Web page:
There aren't many mainstream film adaptations of Lovecraft's work (although a Guillermo del Toro adaptation of At the Mountains of Madness is never too far from the rumour mill door), and even fewer console games based on his books. There was The Call of Cthulu: Dark Corners of the Earth for the original Xbox...but there are few other console titles I can think of that specifically reference Lovecraftian horror and the particular brand of ancient, eldritch terror associated with his novels. There is one game on the Dreamcast however, that whilst not being truly based on a Lovecraft tale, takes lots of cues and plot points from his canon. There are interdimensional monsters, ancient other-worldly horrors, tales of madness and an overwhelming sense of dread that permeates every location - a dread that cannot be pinned on one particular source. That game is Alone In The Dark: The New Nightmare.
Of course, things get a little bit more complicated when the plane they are travelling in is sabotaged by creatures unknown and the protagonists are forced to bail out. Naturally, they are separated and this is where the game begins - you can choose to play as either Carnby or Aline, and they each start from a different location on Shadow Island, each with a different set of initial equipment items and with a different style of game. Their paths cross on multiple occasions throughout the game, and they do stay in contact throughout via two-way radio. Rather than simply represent 'easy' or 'hard' styles of play, as in the original Resident Evil, both characters games differ significantly in terms of gameplay - Carnby's game is more of a shooter, while Aline's adventure focuses more on puzzle solving. That's not to say there is no gunplay at all in Aline's game, but if you want all-out shooting, then Carnby's the best character to go for initially.
"The enigmas of the adventure are so incorporated with the story that if you reveal the story, you reveal the game."
- Antoine Villette, DarkWorks CEO speaking to EDGE Magazine, Feb 2000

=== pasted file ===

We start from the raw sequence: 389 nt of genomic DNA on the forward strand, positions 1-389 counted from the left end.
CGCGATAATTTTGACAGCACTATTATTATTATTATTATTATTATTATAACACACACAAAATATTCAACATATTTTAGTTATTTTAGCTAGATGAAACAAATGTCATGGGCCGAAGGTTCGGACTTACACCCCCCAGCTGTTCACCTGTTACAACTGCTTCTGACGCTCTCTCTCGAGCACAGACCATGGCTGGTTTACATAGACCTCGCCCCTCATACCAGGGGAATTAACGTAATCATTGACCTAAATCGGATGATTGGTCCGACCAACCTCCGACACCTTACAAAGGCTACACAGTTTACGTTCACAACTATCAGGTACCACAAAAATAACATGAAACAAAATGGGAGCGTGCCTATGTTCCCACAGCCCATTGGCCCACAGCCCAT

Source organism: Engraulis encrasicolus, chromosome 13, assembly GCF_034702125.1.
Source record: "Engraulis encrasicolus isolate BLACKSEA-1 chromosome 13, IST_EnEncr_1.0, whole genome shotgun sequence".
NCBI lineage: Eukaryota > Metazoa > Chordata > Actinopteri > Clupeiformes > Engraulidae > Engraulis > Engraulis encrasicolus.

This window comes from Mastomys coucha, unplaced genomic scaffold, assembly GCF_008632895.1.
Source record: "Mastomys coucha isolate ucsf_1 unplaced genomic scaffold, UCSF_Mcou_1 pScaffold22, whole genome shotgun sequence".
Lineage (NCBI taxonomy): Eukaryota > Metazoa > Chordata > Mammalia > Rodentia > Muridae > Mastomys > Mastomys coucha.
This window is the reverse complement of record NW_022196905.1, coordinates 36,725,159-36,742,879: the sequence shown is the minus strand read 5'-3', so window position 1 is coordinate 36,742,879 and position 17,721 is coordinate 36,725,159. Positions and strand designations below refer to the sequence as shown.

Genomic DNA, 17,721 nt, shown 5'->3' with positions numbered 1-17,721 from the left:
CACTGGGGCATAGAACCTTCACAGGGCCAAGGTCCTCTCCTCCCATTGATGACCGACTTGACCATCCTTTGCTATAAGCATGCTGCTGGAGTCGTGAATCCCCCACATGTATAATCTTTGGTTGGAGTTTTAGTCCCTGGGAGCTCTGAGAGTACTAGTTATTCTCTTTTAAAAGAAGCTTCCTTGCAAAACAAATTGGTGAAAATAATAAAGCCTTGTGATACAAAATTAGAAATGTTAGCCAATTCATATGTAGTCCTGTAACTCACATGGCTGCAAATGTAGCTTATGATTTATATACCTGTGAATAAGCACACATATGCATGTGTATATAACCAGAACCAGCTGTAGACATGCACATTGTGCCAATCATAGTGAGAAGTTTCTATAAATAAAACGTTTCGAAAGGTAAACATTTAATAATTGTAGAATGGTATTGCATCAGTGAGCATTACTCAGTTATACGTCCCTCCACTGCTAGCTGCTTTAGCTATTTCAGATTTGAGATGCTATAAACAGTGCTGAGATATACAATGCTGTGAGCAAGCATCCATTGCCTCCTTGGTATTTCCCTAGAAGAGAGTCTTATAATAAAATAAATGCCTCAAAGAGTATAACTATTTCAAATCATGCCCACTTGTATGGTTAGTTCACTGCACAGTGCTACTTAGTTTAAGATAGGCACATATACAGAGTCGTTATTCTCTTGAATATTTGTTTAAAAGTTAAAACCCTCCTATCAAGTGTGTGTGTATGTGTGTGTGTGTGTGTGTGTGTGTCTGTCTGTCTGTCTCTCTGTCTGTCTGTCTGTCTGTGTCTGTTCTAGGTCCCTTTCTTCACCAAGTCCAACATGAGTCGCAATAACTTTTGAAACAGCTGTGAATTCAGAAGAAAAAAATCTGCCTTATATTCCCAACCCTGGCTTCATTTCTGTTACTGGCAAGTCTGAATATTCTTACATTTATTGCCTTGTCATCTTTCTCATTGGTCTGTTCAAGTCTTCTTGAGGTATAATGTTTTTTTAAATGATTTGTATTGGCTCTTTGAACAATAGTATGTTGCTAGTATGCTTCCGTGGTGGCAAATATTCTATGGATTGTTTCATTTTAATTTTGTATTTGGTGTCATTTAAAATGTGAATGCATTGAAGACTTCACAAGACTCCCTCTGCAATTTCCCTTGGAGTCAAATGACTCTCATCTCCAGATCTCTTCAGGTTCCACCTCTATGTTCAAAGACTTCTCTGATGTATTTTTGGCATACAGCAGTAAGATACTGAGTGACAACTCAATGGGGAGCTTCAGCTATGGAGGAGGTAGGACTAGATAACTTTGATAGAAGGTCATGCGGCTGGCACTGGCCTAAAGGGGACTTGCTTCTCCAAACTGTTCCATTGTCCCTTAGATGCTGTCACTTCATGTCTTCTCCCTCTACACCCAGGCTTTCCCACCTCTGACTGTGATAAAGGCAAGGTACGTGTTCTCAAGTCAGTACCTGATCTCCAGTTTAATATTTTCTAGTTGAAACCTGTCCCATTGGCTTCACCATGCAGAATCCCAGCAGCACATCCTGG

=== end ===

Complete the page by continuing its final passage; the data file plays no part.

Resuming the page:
|The torch is your best friend|
It is true that Alone In The Dark features a mansion, but for me the comparisons to Resident Evil should really end there. There are other mechanics at play in DarkWorks' game that give it an individuality that should be recognised - the use of light and darkness is a massive part of the combat system and you are encouraged to use your torch to beat back the creatures stalking you from the shadows. Likewise, most of the weaponry employs ammunition that will create flashes of light (magnesium bullets, anyone?) as a means of lethality. This also bleeds into the control method which enables you to freely move and also shine your torch around simultaneously. It can be a little cumbersome on a Dreamcast joypad that simply didn't have dual analogue sticks, but it's a nice idea nonetheless. As you can appreciate with the style of game, you do encounter the usual stock puzzles such as locks that need to be opened with combinations that you'll find in old notebooks, and ornaments that need to be pushed around to open hidden doors, but there are also some nice scare tactics used - for instance when creatures flash in and out of existence in time with cracks of lightning and thunder, and the sound design is masterful - lots of howling wind and echoing footsteps on floorboards.
"There have always been movies in the horror genre and there will always be horror games. Fear is one of the most powerful emotions you can feel. There is love and fear - and what else is there?"
- Guillaume Gouraud, DarkWorks Art Director speaking to EDGE Magazine, Feb 2000
|Some of the locations are stunningly rendered|